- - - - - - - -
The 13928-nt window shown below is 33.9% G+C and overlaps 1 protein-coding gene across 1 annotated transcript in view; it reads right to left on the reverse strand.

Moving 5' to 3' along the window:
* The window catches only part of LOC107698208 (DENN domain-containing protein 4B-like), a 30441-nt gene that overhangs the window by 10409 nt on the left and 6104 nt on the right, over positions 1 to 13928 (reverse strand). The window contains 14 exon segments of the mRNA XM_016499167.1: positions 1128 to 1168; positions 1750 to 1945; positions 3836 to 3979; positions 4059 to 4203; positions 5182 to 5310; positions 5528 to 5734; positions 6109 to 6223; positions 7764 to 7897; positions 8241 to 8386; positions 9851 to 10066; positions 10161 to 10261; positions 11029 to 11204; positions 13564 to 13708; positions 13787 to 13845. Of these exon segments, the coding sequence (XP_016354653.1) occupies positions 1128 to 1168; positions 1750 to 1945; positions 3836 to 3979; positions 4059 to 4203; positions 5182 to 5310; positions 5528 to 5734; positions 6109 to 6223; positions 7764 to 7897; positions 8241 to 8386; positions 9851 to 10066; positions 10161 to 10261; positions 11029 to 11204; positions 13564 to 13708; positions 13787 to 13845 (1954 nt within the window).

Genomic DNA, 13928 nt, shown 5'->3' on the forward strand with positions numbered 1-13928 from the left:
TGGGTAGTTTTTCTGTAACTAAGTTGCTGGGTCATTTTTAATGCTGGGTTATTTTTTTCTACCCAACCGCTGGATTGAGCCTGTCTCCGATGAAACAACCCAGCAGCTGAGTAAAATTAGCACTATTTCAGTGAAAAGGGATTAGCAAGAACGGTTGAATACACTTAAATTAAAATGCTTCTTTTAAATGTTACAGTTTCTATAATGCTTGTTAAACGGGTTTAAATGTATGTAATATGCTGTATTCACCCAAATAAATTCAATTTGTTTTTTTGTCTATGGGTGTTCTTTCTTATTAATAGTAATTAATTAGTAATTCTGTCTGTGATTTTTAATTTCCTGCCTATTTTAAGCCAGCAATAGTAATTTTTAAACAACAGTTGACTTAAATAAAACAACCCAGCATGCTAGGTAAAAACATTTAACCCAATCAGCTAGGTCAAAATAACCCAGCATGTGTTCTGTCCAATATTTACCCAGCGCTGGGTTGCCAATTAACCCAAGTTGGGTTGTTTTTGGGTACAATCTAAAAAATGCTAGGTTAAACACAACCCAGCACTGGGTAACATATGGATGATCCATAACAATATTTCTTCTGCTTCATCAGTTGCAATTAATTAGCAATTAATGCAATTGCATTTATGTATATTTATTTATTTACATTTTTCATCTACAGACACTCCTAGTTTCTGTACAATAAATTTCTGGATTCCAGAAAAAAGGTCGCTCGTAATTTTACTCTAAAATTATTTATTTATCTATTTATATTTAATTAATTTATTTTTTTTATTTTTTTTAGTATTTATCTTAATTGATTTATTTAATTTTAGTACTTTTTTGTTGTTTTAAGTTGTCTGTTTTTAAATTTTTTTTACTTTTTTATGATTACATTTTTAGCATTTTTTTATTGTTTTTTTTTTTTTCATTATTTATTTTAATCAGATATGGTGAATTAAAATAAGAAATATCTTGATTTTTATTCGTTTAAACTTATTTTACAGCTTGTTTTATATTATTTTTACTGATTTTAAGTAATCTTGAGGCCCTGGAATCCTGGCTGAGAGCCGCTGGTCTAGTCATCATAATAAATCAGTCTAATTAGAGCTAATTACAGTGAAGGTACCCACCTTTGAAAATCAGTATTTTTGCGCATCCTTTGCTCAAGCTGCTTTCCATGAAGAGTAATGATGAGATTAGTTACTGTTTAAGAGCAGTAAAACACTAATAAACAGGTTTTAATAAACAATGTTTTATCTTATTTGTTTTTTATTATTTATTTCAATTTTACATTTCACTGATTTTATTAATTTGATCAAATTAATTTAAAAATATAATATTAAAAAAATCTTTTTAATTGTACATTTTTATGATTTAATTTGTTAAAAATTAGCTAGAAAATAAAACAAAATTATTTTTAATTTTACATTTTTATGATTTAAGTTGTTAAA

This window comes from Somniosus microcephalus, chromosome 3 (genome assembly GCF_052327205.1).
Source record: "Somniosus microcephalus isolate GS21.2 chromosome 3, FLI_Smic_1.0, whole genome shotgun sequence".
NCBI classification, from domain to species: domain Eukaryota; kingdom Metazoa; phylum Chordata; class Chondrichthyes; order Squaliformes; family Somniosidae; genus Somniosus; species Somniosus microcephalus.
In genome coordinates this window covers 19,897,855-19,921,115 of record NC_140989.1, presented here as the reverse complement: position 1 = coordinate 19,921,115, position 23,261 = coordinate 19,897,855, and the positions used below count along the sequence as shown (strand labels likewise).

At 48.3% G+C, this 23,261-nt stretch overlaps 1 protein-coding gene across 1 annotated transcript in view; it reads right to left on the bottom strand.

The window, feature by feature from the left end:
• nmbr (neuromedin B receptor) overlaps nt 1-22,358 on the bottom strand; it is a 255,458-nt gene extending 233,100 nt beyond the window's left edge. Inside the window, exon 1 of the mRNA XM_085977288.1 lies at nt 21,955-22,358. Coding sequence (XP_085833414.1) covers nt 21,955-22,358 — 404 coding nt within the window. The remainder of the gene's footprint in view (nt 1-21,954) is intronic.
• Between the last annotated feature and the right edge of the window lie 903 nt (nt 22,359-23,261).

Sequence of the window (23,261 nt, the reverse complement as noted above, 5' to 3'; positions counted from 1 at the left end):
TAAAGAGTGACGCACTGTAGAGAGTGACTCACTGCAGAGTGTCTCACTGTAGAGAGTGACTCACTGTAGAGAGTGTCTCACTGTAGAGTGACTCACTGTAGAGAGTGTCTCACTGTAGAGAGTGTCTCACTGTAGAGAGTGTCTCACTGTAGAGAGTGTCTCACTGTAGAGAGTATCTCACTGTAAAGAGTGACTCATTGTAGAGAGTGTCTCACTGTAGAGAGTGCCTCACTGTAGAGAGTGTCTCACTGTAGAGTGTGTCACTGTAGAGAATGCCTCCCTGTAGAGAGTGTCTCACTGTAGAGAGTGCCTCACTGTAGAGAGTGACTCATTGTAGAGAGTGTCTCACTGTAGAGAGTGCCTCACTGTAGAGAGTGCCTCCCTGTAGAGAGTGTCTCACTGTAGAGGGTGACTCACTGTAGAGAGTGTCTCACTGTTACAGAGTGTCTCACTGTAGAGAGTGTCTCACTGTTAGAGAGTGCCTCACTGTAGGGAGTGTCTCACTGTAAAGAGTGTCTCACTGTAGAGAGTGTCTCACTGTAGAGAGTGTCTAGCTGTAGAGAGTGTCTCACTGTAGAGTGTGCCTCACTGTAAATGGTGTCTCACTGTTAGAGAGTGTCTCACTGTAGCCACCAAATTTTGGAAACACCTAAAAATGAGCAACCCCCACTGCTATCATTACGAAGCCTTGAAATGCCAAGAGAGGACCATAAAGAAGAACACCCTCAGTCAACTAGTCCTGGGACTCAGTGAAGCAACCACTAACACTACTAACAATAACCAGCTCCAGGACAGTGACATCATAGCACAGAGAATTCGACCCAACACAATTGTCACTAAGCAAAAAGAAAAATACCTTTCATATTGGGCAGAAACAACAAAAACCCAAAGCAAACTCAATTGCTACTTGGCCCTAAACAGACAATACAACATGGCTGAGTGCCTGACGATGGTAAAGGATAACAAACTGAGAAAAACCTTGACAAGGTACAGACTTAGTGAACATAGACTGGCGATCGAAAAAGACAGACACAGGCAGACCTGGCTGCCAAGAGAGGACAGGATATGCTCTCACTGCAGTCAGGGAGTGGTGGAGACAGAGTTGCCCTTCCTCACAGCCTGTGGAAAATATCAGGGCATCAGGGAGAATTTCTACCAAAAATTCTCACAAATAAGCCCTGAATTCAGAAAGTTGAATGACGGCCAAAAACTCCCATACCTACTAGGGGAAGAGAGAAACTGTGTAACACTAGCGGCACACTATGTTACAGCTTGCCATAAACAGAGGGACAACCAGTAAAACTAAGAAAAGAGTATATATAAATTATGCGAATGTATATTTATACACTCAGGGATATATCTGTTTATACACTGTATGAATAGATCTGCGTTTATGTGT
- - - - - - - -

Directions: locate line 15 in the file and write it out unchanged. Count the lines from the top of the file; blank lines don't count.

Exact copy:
TAAAGAGTGACGCACTGTAGAGAGTGACTCACTGCAGAGTGTCTCACTGTAGAGAGTGACTCACTGTAGAGAGTGTCTCACTGTAGAGTGACTCACTGTAGAGAGTGTCTCACTGTAGAGAGTGTCTCACTGTAGAGAGTGTCTCACTGTAGAGAGTGTCTCACTGTAGAGAGTATCTCACTGTAAAGAGTGACTCATTGTAGAGAGTGTCTCACTGTAGAGAGTGCCTCACTGTAGAGAGTGTCTCACTGTAGAGTGTGTCACTGTAGAGAATGCCTCCCTGTAGAGAGTGTCTCACTGTAGAGAGTGCCTCACTGTAGAGAGTGACTCATTGTAGAGAGTGTCTCACTGTAGAGAGTGCCTCACTGTAGAGAGTGCCTCCCTGTAGAGAGTGTCTCACTGTAGAGGGTGACTCACTGTAGAGAGTGTCTCACTGTTACAGAGTGTCTCACTGTAGAGAGTGTCTCACTGTTAGAGAGTGCCTCACTGTAGGGAGTGTCTCACTGTAAAGAGTGTCTCACTGTAGAGAGTGTCTCACTGTAGAGAGTGTCTAGCTGTAGAGAGTGTCTCACTGTAGAGTGTGCCTCACTGTAAATGGTGTCTCACTGTTAGAGAGTGTCTCACTGTAGCCACCAAATTTTGGAAACACCTAAAAATGAGCAACCCCCACTGCTATCATTACGAAGCCTTGAAATGCCAAGAGAGGACCATAAAGAAGAACACCCTCAGTCAACTAGTCCTGGGACTCAGTGAAGCAACCACTAACACTACTAACAATAACCAGCTCCAGGACAGTGACATCATAGCACAGAGAATTCGACCCAACACAATTGTCACTAAGCAAAAAGAAAAATACCTTTCATATTGGGCAGAAACAACAAAAACCCAAAGCAAACTCAATTGCTACTTGGCCCTAAACAGACAATACAACATGGCTGAGTGCCTGACGATGGTAAAGGATAACAAACTGAGAAAAACCTTGACAAGGTACAGACTTAGTGAACATAGACTGGCGATCGAAAAAGACAGACACAGGCAGACCTGGCTGCCAAGAGAGGACAGGATATGCTCTCACTGCAGTCAGGGAGTGGTGGAGACAGAGTTGCCCTTCCTCACAGCCTGTGGAAAATATCAGGGCATCAGGGAGAATTTCTACCAAAAATTCTCACAAATAAGCCCTGAATTCAGAAAGTTGAATGACGGCCAAAAACTCCCATACCTACTAGGGGAAGAGAGAAACTGTGTAACACTAGCGGCACACTATGTTACAGCTTGCCATAAACAGAGGGACAACCAGTAAAACTAAGAAAAGAGTATATATAAATTATGCGAATGTATATTTATACACTCAGGGATATATCTGTTTATACACTGTATGAATAGATCTGCGTTTATGTGT